Last month, the USDA announced it had discarded its hard-to-interpret Food Pyramid and replaced it with “MyPlate,” a simple, colorful, icon designed to teach Americans how to eat more healthily. The pyramid was terribly flawed (it suggested 6-11 daily servings of “bread, cereal, rice, and pasta,” for example) and MyPlate is an improvement on that. The USDA’s website encourages us to “enjoy your food, but eat less,” and “avoid oversized portions,” which are great ways to avoid adrenal burnout and maintain a healthy metabolism and weight.
Though I disagree with some of its recommendations, the good news is that MyPlate emphasizes vegetables and fruits. If I were to create my own version of MyPlate, I would use half the plate for vegetables, eliminate the dairy category, and move fruits over to where dairy is now: eat fruit for dessert. All the meats would be grass fed, and the produce would be organic. Looking at MyPlate’s grains serving, if you are under 22, it’s okay to include whole, unprocessed, gluten-free grains as 25% of every meal. Most adults, however, should be eating far less.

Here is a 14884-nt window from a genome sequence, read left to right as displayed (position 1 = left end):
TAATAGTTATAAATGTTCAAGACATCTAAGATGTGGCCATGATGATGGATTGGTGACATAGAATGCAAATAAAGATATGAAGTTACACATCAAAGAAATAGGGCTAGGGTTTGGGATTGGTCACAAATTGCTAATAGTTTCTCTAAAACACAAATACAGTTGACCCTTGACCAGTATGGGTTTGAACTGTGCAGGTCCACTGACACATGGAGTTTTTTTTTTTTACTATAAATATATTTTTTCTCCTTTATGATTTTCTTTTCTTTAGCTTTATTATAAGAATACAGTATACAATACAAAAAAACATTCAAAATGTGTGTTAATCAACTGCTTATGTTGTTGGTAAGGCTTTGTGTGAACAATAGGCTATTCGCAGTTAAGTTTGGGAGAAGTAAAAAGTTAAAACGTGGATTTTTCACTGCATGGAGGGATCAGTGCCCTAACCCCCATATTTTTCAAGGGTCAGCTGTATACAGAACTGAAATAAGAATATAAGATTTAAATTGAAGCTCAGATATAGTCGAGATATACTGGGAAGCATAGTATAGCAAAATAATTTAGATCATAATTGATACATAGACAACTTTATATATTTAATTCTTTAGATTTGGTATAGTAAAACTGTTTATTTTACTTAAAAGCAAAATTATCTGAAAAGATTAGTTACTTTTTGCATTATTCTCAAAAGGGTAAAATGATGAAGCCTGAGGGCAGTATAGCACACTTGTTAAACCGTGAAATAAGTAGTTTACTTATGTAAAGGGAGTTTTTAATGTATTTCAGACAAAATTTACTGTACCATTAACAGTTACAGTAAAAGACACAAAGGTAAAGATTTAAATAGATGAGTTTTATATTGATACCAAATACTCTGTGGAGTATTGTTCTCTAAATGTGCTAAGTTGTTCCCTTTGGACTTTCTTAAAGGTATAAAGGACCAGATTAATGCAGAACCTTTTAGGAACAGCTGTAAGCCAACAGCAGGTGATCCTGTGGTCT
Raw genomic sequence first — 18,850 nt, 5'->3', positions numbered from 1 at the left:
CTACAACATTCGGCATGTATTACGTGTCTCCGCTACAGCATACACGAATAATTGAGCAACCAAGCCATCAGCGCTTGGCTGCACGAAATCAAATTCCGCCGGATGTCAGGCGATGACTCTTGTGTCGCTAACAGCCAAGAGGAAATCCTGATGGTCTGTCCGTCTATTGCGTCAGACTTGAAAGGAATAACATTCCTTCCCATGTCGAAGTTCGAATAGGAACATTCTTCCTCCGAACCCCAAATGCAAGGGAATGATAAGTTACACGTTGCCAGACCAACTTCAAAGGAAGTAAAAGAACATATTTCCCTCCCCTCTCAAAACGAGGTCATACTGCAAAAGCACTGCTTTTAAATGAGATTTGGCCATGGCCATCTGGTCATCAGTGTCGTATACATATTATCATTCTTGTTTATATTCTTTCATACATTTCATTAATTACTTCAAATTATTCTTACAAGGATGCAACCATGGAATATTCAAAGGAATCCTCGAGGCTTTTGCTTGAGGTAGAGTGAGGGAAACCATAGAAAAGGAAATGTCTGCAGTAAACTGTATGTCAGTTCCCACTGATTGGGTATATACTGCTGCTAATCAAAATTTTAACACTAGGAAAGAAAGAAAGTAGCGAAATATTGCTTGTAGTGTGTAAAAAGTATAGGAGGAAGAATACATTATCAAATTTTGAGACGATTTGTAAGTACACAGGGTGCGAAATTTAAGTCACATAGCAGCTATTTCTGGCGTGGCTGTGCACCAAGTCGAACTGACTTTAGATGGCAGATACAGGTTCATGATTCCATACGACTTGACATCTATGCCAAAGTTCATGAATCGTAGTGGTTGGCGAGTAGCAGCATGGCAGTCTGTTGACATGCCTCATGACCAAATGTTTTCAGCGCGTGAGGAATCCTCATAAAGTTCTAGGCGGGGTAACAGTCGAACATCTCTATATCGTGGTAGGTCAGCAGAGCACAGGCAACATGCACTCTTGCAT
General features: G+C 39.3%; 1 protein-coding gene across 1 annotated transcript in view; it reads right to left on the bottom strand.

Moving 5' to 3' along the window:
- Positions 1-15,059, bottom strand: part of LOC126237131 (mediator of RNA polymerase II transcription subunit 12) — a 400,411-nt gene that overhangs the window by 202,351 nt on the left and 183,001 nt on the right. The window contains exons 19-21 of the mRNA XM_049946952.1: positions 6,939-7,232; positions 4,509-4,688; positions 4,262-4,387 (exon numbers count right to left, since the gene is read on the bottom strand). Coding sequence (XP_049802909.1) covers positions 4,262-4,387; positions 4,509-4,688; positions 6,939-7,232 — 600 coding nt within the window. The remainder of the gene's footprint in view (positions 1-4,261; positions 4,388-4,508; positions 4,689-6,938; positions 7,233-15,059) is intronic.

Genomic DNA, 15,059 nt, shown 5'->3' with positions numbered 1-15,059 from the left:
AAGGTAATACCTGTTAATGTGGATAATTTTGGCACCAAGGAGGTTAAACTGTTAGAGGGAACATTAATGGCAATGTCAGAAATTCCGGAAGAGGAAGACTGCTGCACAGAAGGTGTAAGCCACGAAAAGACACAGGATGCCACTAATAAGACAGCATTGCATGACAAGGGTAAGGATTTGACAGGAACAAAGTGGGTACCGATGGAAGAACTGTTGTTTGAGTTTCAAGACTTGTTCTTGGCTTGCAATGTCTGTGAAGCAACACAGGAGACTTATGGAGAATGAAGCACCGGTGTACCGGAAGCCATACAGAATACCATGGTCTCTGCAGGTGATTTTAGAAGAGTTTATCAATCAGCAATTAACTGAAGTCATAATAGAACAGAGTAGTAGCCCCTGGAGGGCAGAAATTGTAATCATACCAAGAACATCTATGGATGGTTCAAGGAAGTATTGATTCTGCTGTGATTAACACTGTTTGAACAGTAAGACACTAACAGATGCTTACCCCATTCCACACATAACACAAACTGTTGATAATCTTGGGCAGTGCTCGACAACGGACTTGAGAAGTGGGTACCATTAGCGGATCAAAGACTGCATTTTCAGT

MyPlate also doesn’t take food allergies and sensitivities into consideration. Many people suffer from allergies and sensitivities that have not been diagnosed. Making a blanket statement that everyone should eat grains and dairy is unwise.
On an interesting side note, the federal subsidies that support farming are not in line with MyPlate at all. MyPlate shows us that each meal should be comprised of about 50% fruits and vegetables, yet fruit and vegetable farmers receive less than 1% of subsidies. Please contact your congresspeople to let them know that while MyPlate is a step in the right direction, the government needs to alter its agricultural policies in order to truly promote healthy eating.